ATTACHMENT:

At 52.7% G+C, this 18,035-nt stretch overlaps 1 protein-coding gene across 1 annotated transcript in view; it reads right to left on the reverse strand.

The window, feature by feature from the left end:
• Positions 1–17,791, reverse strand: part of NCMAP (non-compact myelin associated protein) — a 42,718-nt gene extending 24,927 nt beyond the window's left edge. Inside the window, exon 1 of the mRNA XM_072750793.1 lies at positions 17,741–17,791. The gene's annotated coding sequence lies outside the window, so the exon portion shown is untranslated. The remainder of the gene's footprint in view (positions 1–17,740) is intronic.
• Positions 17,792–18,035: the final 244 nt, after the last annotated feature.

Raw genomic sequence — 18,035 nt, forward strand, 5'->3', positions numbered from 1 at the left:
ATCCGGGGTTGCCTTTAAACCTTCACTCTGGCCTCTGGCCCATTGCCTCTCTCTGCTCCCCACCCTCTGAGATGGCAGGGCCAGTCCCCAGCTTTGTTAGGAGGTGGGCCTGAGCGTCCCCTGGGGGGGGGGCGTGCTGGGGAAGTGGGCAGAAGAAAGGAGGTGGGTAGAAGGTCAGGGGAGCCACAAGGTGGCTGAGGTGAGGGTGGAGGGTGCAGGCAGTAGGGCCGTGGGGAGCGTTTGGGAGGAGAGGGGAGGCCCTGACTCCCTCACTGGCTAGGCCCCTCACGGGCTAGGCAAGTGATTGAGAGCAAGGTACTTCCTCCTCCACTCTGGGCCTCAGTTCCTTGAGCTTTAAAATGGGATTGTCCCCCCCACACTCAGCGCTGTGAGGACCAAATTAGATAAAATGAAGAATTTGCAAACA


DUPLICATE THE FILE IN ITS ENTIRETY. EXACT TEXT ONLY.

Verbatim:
At 52.7% G+C, this 18,035-nt stretch overlaps 1 protein-coding gene across 1 annotated transcript in view; it reads right to left on the reverse strand.

The window, feature by feature from the left end:
• Positions 1–17,791, reverse strand: part of NCMAP (non-compact myelin associated protein) — a 42,718-nt gene extending 24,927 nt beyond the window's left edge. Inside the window, exon 1 of the mRNA XM_072750793.1 lies at positions 17,741–17,791. The gene's annotated coding sequence lies outside the window, so the exon portion shown is untranslated. The remainder of the gene's footprint in view (positions 1–17,740) is intronic.
• Positions 17,792–18,035: the final 244 nt, after the last annotated feature.

Raw genomic sequence — 18,035 nt, forward strand, 5'->3', positions numbered from 1 at the left:
ATCCGGGGTTGCCTTTAAACCTTCACTCTGGCCTCTGGCCCATTGCCTCTCTCTGCTCCCCACCCTCTGAGATGGCAGGGCCAGTCCCCAGCTTTGTTAGGAGGTGGGCCTGAGCGTCCCCTGGGGGGGGGGCGTGCTGGGGAAGTGGGCAGAAGAAAGGAGGTGGGTAGAAGGTCAGGGGAGCCACAAGGTGGCTGAGGTGAGGGTGGAGGGTGCAGGCAGTAGGGCCGTGGGGAGCGTTTGGGAGGAGAGGGGAGGCCCTGACTCCCTCACTGGCTAGGCCCCTCACGGGCTAGGCAAGTGATTGAGAGCAAGGTACTTCCTCCTCCACTCTGGGCCTCAGTTCCTTGAGCTTTAAAATGGGATTGTCCCCCCCACACTCAGCGCTGTGAGGACCAAATTAGATAAAATGAAGAATTTGCAAACA